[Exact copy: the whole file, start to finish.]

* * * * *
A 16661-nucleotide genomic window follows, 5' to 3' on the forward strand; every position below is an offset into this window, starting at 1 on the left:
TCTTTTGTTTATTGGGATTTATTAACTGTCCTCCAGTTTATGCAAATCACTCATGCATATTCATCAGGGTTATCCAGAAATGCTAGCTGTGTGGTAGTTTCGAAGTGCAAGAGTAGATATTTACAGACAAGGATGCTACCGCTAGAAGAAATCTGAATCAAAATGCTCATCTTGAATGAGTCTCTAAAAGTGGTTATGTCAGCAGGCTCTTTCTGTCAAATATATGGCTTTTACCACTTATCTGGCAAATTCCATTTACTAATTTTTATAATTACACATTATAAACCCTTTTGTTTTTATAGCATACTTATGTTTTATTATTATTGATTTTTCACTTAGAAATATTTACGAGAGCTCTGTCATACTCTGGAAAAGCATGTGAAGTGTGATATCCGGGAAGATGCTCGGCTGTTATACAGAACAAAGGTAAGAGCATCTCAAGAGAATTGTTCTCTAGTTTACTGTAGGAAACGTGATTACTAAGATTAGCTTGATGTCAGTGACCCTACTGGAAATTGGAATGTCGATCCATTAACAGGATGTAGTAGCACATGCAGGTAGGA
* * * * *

A 16661-nucleotide genomic window follows, 5' to 3' on the forward strand; every position below is an offset into this window, starting at 1 on the left:
TCTTTTGTTTATTGGGATTTATTAACTGTCCTCCAGTTTATGCAAATCACTCATGCATATTCATCAGGGTTATCCAGAAATGCTAGCTGTGTGGTAGTTTCGAAGTGCAAGAGTAGATATTTACAGACAAGGATGCTACCGCTAGAAGAAATCTGAATCAAAATGCTCATCTTGAATGAGTCTCTAAAAGTGGTTATGTCAGCAGGCTCTTTCTGTCAAATATATGGCTTTTACCACTTATCTGGCAAATTCCATTTACTAATTTTTATAATTACACATTATAAACCCTTTTGTTTTTATAGCATACTTATGTTTTATTATTATTGATTTTTCACTTAGAAATATTTACGAGAGCTCTGTCATACTCTGGAAAAGCATGTGAAGTGTGATATCCGGGAAGATGCTCGGCTGTTATACAGAACAAAGGTAAGAGCATCTCAAGAGAATTGTTCTCTAGTTTACTGTAGGAAACGTGATTACTAAGATTAGCTTGATGTCAGTGACCCTACTGGAAATTGGAATGTCGATCCATTAACAGGATGTAGTAGCACATGCAGGTAGGA